Crossing the Line has been adopted for First-Year Experience programs at:

Arcadia University (PA); Elms College (MA); and South Dakota State University

Somebody’s Daughter

Somebody's Daughter

Flatiron Books: An Oprah Book
Paperback
224 pages • $17.99
ISBN: 9781250203229
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A Memoir

Ashley C. Ford

Somebody’s Daughter is the heart-wrenching yet equally witty and wondrous story of how Ford came through the fire and emerged triumphant, as her own unapologetic, Black-girl self.”

—Bridgett M. Davis, The New York Times

Through poverty, adolescence, and a fraught relationship with her mother, Ashley Ford wishes she could turn to her father for hope and encouragement. There are just a few problems: he’s in prison, and she doesn’t know what he did to end up there. She doesn’t know how to deal with the incessant worries that keep her up at night or how to handle the changes in her body that draw unwanted attention from men. In her search for unconditional love, Ashley begins dating a boy her mother hates. When the relationship turns sour, he assaults her. Still reeling from the rape, which she keeps secret from her family, Ashley desperately searches for meaning in the chaos. Then, her grandmother reveals the truth about her father’s incarceration . . . and Ashley’s entire world is turned upside down. Somebody’s Daughter steps into the world of growing up a poor, Black girl in Indiana with a family fragmented by incarceration and explores how isolating and complex such a childhood can be. As Ashley battles her body and her environment, she embarks on a powerful journey to find the threads between who she is and what she was born into, and the complicated familial love that often binds them.

Ashley C. Ford

© Heather Sten

Ashley C. Ford is a writer, host, and educator who lives in Indianapolis, Indiana with her husband, poet and fiction writer Kelly Stacy, and their chocolate lab Astro Renegade Ford-Stacy. Ford is the former host of The Chronicles of Now podcast, co-host of The HBO companion podcast Lovecraft Country Radio, seasons one & three of MasterCard’s Fortune Favors The Bold, as well as the video interview series PROFILE by BuzzFeed News, and Brooklyn-based news & culture TV show, 112BK. She was also the host of the first season of Audible’s literary interview series, Authorized. She has been named among Forbes Magazine‘s 30 Under 30 in Media (2017), Brooklyn Magazine‘s Brooklyn 100 (2016), Time Out New York‘s New Yorkers of The Year (2017), and Variety’s New Power of New York (2019).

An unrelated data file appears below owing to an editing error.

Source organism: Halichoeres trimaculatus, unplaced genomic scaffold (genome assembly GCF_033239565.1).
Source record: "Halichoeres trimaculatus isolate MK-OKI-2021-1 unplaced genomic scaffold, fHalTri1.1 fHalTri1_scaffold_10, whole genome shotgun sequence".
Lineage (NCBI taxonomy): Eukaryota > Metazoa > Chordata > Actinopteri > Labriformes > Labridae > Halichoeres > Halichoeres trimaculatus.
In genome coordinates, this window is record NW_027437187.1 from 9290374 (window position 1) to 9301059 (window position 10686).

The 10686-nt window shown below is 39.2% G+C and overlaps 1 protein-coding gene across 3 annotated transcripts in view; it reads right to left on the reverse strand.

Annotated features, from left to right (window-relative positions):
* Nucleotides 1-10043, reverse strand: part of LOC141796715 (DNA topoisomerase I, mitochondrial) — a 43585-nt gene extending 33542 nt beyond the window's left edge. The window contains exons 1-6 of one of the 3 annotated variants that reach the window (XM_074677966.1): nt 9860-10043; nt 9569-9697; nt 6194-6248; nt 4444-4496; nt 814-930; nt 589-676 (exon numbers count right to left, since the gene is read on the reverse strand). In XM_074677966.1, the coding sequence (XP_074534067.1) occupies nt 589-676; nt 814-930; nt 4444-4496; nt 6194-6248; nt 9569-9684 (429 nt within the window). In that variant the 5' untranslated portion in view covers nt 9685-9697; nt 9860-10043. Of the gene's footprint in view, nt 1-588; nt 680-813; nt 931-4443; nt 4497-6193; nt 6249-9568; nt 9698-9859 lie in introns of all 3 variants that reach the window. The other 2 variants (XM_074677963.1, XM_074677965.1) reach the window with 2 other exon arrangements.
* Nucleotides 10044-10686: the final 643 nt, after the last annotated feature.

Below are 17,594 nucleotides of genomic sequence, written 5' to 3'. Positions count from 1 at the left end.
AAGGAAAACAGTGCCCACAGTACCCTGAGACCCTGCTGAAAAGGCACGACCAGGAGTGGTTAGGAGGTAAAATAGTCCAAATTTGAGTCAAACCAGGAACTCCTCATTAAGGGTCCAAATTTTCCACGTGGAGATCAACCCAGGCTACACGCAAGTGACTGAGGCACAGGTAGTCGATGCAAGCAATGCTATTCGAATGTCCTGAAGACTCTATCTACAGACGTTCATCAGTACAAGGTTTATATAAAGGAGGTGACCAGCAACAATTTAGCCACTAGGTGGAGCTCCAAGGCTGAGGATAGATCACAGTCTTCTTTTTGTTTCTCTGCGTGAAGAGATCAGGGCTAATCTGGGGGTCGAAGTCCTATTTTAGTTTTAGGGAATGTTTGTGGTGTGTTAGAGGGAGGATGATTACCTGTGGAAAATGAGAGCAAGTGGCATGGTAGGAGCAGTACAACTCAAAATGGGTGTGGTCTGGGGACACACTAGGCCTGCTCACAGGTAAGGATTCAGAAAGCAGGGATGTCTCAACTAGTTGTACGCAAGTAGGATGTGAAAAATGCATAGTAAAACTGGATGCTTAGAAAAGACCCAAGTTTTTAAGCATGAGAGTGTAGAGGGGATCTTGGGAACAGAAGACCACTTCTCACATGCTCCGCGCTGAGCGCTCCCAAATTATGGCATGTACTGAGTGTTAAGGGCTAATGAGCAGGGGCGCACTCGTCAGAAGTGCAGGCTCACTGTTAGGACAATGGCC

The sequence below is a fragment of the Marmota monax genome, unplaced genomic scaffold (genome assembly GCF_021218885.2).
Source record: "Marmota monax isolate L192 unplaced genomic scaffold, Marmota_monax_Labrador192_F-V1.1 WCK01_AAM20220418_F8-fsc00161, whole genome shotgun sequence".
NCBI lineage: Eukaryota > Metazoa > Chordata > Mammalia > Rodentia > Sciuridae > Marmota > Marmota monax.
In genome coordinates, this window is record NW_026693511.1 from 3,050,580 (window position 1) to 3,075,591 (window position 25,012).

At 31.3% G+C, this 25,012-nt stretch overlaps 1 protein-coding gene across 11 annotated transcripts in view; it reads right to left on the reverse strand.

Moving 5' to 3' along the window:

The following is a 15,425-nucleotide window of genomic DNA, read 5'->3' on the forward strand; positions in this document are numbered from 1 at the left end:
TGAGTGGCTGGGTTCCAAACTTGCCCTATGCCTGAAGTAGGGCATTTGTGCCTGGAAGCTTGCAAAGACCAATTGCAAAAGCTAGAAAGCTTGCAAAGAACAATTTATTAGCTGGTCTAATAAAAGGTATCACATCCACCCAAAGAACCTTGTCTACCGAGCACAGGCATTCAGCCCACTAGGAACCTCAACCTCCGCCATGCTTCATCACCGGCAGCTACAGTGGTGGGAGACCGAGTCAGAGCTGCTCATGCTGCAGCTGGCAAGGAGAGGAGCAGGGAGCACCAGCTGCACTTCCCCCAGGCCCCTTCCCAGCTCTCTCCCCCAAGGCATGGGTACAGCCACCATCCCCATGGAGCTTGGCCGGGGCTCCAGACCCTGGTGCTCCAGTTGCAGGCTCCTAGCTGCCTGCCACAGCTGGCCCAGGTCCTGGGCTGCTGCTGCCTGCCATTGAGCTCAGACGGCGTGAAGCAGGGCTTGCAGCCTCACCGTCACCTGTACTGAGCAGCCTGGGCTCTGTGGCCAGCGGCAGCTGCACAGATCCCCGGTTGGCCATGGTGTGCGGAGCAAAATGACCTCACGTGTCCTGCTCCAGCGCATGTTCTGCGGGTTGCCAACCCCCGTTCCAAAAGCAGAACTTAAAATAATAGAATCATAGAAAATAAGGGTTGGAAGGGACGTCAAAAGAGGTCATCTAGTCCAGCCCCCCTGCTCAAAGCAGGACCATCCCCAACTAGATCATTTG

The Death of My Father the Pope

The Death of My Father the Pope

MCD Books
Paperback
304 pages • $18.00
ISBN: 9781250858900
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A Memoir

Obed Silva

“The Death of My Father the Pope details Silva’s compelling journey back to the homeland in Chihuahua, Mexico, to bury his father and make peace with their unresolved embattled relationship.”

—Rigoberto González,San Francisco Chronicle

A man mourning his alcoholic father faces a paradox: to pay tribute, lay scorn upon, or pour a drink. Weaving between the preparations for his father’s funeral and memories of life on both sides of the U.S.–Mexico border, Obed Silva chronicles his father’s alcoholism—a lifelong love that ended only at the age of forty-eight, at his death, having poisoned himself one Carta Blanca at a time. Addiction respects no borders; the havoc Silva’s father wreaked on his family not only followed them north, where mother and son moved to escape his violent, drunken rages, but also would make its effects felt even from the grave. With a wry cynicism; a profane, profound anger; an antic, brutally honest voice; and a hard-won classical frame of reference, Silva channels the heartbreak of mourning while wrestling with the resentment and frustration caused by addiction. The Death of My Father the Pope is a fluid and dynamic combination of memoir and an examination of the power of language and is the introduction of a unique and powerful literary voice.

Obed Silva

© Dario Debora

Born in Chihuahua, Mexico Obed Silva immigrated to the United States as a toddler. After years in the gang lifestyle—which left him paralyzed from the waist down, the result of a gunshot wound—he discovered the power of book learning, earned a master’s degree in medieval literature, and is now a respected English professor at East Los Angeles College. The Death of My Father the Pope is his first book.